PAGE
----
Jupiter Becoming Clearer Even Before Juno’s Arrival

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The radiation belts around Jupiter and its surface level-clouds limit what ground-based, traditional telescopes can see to explain Jupiter’s appearance and the activity below the clouds. However, in findings shown in the journal Science today, radio-wave mapping has given us our best understanding of what lies near the surface and it “appears” it’s whirling ammonia gases.

Jupiter is becoming more interesting even before Juno’s arrival

Using the recently upgraded Very Large Array (VLA) radio telescope in New Mexico researchers have given us the best understanding of what gives Jupiter its colorful, marbled appearance as telescopes can’t see it. However, by using the VLA researchers and operators have gotten through those clouds and have now probed 60 miles beneath the top of those pesky clouds. Jupiter’s internal heat source is responsible for moving ammonia and other gases around in swirls to explain the colorful flourishes we see on the surface along with the planet’s spots.

“We in essence created a three-dimensional picture of ammonia gas in Jupiter’s atmosphere, which reveals upward and downward motions within the turbulent atmosphere,” Imke de Pater, an astronomer at the University of California, Berkeley, and lead author of a new study that once again saw its publication in the journal Science today.

Coincidentally, the best understanding of Jupiter’s appearance beneath the clouds comes on the same day that space fiends also received the most detailed pictures of the surface of former planet Pluto.

Using the VLA, the researchers have put together the most detailed radio map of this gas giant. The upper cloud layers that obscure Jupiter’s surface are the result of ammonium-rich gases rising to form this cloud barrier. The swirling gases shown mapped today are comprised of gasses with less ammonia that “live” beneath the heavy cloud layer.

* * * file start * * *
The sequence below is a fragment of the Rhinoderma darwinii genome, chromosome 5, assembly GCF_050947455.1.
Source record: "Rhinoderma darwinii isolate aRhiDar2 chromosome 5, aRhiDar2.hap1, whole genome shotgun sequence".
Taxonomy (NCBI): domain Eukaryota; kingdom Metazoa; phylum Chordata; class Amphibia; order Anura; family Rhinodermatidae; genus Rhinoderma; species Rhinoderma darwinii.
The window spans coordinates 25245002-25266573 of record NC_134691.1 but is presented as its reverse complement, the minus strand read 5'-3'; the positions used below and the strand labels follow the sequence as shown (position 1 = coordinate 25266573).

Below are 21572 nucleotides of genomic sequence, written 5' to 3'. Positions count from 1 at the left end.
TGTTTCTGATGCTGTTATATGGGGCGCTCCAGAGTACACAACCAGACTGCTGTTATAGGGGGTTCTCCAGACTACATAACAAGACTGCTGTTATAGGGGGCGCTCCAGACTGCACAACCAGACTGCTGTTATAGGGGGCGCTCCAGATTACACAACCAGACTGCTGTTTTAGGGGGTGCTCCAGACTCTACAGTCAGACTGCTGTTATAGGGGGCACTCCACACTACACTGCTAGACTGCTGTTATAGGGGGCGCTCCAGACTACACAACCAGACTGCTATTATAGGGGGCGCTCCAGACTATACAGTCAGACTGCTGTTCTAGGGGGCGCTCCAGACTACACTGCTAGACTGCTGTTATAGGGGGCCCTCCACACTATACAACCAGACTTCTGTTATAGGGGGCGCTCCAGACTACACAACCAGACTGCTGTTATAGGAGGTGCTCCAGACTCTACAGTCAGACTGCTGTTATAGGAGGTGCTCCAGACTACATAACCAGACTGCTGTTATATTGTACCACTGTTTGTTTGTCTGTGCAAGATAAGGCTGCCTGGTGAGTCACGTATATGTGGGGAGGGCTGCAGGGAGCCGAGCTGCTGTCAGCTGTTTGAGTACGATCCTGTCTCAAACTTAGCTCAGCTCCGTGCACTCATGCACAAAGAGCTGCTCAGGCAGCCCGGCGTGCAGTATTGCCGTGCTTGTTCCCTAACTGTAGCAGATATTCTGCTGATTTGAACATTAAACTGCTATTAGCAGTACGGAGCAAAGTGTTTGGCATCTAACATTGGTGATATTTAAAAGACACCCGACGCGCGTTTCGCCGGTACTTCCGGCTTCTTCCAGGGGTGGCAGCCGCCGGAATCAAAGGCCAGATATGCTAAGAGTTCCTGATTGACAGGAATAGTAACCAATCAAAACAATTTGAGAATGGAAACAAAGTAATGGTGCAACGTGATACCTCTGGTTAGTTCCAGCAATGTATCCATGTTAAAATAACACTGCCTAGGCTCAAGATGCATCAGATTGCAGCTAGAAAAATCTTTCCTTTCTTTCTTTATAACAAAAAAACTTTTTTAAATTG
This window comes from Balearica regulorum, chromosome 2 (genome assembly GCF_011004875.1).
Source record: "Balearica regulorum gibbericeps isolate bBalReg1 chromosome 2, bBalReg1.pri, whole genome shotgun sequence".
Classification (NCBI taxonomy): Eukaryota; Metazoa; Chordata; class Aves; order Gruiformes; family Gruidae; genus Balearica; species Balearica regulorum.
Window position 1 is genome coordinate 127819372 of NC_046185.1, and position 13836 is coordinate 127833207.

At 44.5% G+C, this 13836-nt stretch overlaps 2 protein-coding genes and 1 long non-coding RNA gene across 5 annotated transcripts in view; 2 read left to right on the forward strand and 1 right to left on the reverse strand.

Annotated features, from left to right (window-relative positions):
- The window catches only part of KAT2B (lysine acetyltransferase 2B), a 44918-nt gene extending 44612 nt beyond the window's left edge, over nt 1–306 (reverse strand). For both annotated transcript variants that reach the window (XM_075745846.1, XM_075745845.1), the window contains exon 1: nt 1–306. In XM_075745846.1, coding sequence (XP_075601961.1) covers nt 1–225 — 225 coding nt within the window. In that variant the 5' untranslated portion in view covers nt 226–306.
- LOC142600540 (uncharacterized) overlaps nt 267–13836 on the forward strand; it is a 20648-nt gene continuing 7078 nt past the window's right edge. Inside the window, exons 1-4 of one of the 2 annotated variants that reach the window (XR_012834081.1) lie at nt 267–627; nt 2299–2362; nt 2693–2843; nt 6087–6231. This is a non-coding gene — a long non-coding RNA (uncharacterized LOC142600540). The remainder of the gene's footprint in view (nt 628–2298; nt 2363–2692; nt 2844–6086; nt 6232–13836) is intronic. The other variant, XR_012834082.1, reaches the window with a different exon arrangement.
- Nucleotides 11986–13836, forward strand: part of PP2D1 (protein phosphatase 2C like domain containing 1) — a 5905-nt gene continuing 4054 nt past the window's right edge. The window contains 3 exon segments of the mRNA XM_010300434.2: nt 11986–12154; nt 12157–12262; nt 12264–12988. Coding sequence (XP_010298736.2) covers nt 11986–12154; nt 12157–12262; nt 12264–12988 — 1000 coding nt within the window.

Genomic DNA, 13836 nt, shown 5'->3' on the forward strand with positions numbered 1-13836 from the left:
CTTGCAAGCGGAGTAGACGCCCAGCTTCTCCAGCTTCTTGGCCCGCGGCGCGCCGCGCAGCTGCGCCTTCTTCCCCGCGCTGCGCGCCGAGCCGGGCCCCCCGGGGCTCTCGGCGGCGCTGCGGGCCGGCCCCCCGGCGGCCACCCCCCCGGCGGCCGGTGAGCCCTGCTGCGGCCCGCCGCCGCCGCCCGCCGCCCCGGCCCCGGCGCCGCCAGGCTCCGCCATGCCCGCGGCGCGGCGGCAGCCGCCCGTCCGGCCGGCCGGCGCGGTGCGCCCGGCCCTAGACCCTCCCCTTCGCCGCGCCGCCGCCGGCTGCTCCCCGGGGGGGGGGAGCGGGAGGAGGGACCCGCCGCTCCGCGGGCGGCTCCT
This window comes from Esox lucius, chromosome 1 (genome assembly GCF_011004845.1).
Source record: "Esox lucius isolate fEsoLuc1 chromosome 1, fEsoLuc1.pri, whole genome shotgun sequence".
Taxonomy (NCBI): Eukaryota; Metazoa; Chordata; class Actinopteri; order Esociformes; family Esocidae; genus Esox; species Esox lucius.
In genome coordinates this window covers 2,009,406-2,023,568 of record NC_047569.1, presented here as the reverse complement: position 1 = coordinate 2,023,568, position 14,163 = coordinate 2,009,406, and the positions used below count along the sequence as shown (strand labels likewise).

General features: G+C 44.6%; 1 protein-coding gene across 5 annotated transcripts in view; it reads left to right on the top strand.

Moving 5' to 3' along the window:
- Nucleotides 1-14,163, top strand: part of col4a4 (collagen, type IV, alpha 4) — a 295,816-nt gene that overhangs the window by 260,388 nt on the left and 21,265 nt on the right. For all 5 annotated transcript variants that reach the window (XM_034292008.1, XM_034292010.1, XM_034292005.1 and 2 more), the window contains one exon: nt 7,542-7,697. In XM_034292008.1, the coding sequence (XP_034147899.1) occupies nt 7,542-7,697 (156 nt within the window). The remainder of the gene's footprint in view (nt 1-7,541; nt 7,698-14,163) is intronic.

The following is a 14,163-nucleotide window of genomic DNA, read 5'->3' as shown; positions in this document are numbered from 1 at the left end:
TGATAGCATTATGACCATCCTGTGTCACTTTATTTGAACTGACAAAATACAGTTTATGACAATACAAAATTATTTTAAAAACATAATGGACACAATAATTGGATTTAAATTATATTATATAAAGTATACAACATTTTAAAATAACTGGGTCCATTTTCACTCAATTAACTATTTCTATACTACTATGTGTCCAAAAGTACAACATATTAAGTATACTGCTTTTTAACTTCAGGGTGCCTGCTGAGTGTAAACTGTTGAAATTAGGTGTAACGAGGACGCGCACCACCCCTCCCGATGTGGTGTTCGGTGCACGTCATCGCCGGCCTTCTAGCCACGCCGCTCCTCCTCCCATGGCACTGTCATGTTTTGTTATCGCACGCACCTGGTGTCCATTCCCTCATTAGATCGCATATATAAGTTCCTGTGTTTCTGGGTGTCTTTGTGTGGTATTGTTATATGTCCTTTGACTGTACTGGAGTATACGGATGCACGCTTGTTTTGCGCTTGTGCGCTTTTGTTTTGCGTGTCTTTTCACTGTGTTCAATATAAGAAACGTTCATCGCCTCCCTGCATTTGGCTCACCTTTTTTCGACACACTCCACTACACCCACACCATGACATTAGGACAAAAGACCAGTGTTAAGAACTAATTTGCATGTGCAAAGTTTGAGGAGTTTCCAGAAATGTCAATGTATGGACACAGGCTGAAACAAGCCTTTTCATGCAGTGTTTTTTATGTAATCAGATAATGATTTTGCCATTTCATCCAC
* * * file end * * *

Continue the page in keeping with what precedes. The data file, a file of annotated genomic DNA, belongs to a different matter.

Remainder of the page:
“With radio, we can peer through the clouds and see that those hotspots are interleaved with plumes of ammonia rising from deep in the planet, tracing the vertical undulations of an equatorial wave system,” Michael Wong, also with UC Berkeley, said in his statement.

“We now see fine structure in the 12- to 18-gigahertz band, much like we see in the visible, especially near the Great Red Spot, where we see a lot of little, curly features,” Wong said talking about features that cause spots that show how small the Earth adding, “Those trace really complex upwelling and downwelling images there.”

Juno set for arrival on July 4

Juno, The JUpiter Near-polar Orbiter is part of the New Frontiers project that is on presently in the last days of it’s five-year journey having launched on August 5, 2011.

The orbiter is set to undertake a daring polar orbit in order to study the planet’s magnetic field, gravity field and general composition along with weather patterns and surely a few surprises. Scientists hope to use its anticipated success to get a much clearer understanding of the planet’s origins.

Juno will effectively take over from where the Galileo probe left off after orbiting the planet from 1995-2003.

Researchers look for a much better understanding of Jupiter immediately upon its arrival if it’s able to establish an immediate orbit and, of course, communicate with researchers monitoring its readings.

While we’re also taking July 4th off to celebrate the nation’s independence, expect us to be talking about Jupiter on July 5th. Happy Holidays.

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